In one of the first scenes of the film, Petra von Kant makes herself up with maquillage and the story of her ex-marriage. The woman expected mutual respect and emotional honesty, yet resentment and violence built up when she started to earn more money than her ex-husband. The imbalance of capital dictated a competition in their relationship. He lost her respect, he disgusted her, he stank of a man when she understood that he could only love her if she was below him. You are with someone and you want to say something, but you are afraid. Or you’d like to be affectionate, but again you are afraid. You are afraid of losing points, of being the weaker one, she tells Sidonie. Desire for the other turns into desire for self-preservation; desire for having the upper hand. In love, one briefly forgets that selfishness, as the emotion obscures the danger of material imbalances. Sidonie, who listens to Petra’s story says: The whole thing hardened you. I was always suspicious of hard women. To which Petra answers, I seem hard only because I’m using my head. Yet it is this rationalistic—read: masculine—and pragmatic approach that leads Petra to forget the dangers of desire.
We don’t ever see men on screen. They call Petra on the phone, although we don’t even hear what they say, they figure only in her past or in her letters. Seemingly she is the man, absolute in the way she assumes the mastery of her room, her work, and her Marlene. She’s operating with a surplus of means which she shares with her mother - whom she calls a whore for living off her father’s dime in a fit of rage -, her daughter, and eventually Karin. Her occupation as a fashion designer puts her in a position of power as the active producer of the concept of femininity. According to Thorstein Veblen, who theorised on the position of women in the 19th century bourgeois society, by adorning her body, the woman becomes a representation of her husband’s capital (Veblen 119). She shows a vocation of a sex object (Beauvoir 571). In the case of Petra, it is her own capital she represents through conspicuous consumption and embodiment of the idea of what a sex object looks like. She not only creates but also wears clothes, making herself self-contained and autonomous as the subject identical to the object.
Evening garments, according to Simone de Beauvoir, are a toned down, repressed form of public eroticism. Petra puts on her evening make-up with her morning cigarette and a glass of orange juice. The fashion in The Bitter Tears is excessive, attention-seeking, and ornamental—in the absence of any male characters, it signifies beauty and agency through the consumption of one's own capital. Petra eliminated men from her world but the influence masculinity has on the economy of desire is still active on screen. The masculine capital is mediated through aesthetics. It is located in the objects surrounding the woman: fashion, make-up, and the Nicolas Poussin’s painting Midas and Bacchus. The artwork shows a decadent scene consisting of nude bodies. At its centre is a phallus looming in the background of Petra’s attempts to secure Karin’s love. The fashion designer wants to remain in the sphere of erotic desire but also tries to emancipate from heteronormativity and patriarchy. Off screen it is Fassbinder, the male director who famously engaged in sexual relations with both actors and actresses starring in his films, who takes the credit for her attempts.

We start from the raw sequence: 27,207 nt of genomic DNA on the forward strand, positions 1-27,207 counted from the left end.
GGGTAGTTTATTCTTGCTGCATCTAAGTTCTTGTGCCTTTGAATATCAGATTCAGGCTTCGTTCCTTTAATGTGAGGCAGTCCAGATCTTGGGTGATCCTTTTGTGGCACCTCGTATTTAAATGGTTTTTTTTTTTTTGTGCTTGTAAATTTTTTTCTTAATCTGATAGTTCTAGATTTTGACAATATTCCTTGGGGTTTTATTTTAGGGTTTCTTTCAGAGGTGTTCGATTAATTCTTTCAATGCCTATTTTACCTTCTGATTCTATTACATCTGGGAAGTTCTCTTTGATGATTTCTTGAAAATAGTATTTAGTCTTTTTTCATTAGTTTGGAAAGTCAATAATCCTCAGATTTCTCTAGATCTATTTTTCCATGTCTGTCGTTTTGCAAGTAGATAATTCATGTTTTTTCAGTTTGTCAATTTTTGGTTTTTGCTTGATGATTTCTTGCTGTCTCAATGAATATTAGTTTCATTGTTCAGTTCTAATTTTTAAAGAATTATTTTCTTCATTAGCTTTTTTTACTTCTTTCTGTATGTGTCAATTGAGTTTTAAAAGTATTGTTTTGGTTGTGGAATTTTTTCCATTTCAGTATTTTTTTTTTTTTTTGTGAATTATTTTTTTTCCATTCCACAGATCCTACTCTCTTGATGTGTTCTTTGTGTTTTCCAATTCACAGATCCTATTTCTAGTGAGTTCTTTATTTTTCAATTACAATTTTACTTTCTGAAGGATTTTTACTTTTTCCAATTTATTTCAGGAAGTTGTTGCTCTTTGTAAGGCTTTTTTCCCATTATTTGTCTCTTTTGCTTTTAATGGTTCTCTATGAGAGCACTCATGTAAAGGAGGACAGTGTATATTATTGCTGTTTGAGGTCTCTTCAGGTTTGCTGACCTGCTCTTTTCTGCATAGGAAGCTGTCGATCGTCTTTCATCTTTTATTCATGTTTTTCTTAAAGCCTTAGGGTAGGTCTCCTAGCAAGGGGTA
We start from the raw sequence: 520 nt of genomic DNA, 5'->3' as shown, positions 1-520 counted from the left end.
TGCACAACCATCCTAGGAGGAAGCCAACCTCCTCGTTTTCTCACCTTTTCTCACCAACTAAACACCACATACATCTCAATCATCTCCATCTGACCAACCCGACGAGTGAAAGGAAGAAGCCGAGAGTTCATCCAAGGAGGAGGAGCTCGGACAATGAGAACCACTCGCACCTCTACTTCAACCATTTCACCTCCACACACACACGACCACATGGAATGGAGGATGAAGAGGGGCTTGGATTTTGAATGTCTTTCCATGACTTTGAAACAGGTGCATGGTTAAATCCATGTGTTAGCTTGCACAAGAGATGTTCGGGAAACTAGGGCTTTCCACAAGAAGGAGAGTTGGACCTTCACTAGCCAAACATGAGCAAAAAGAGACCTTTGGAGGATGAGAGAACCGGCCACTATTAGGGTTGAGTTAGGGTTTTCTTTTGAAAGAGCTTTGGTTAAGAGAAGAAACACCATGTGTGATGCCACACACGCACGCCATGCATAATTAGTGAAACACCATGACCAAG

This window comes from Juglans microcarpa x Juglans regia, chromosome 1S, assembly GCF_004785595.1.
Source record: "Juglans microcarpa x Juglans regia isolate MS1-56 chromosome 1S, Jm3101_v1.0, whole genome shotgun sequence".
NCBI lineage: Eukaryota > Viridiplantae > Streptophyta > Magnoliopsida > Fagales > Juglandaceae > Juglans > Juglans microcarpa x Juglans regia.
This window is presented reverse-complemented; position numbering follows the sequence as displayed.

On screen, the objects are expensive, surfaces are flat and shiny, relationships are vertical and monochrome, clothes are made from cashmere and silk. What Lydia Tár wears could be called inconspicuous consumption in the lexicon of fashion, yet in its intensity it feels radically unobjectionable and dogmatic. Everything is black, based and cut after a man’s suit. The ornament, theorised by Adolf Loos to be a lower, primitive form of culture, creeps like crime into the sleek world of Tár in the moments when she loses control over her surroundings but mostly over herself. This form of quiet wealth and elegance is a signal of sophisticated taste with its roots in the ideology of European, specifically German and Austrian, modernism. Minimalism and utilitarianism over ornament and undisciplined, animalistic—erotic—impulses.
The first ornament that was born, the cross, was erotic in origin. The first work of art, the first artistic act which the first artist in order to rid himself of his surplus energy, smeared on the wall. A horizontal dash: the prone woman. A vertical dash: the man penetrating her. The man who created it felt the same urge as Beethoven, he was in the same heaven in which Beethoven created the ‘Ninth Symphony’. (Loos 20)
It is not a surprise that this ornament-lacking aesthetic has the viewers (myself) and the maestro herself in a chokehold. She’s breathing Europe and wealth and at no point are we to suspect that something is amiss, that her obsession with purity isn’t innate. Née Linda Tarr, Lydia aspired for success in the world of high art from her childhood bedroom in a working class house in Staten Island, New York. Desire dictated through class could be the key to her fascination with Olga, the new cellist in the philharmonic. The young woman is Russian, impossible to embarrass, and direct. She lives in a practically derelict building. She orders two baskets of bread against Tár’s cucumber salad, and first shashlik and then veal. Nothing about her consumption is subtle and neither are her facial expressions while playing, described by Sharon as being a bit much, looks like she’s on the verge of climaxing. The aesthetic difference between calculation and impulsivity is what makes the relationship unequal, leaning in favour of the cellist. The conductor repeatedly tries to become closer with Olga, yet she is uninterested in anything other than playing. Tár’s desire remains unanswered.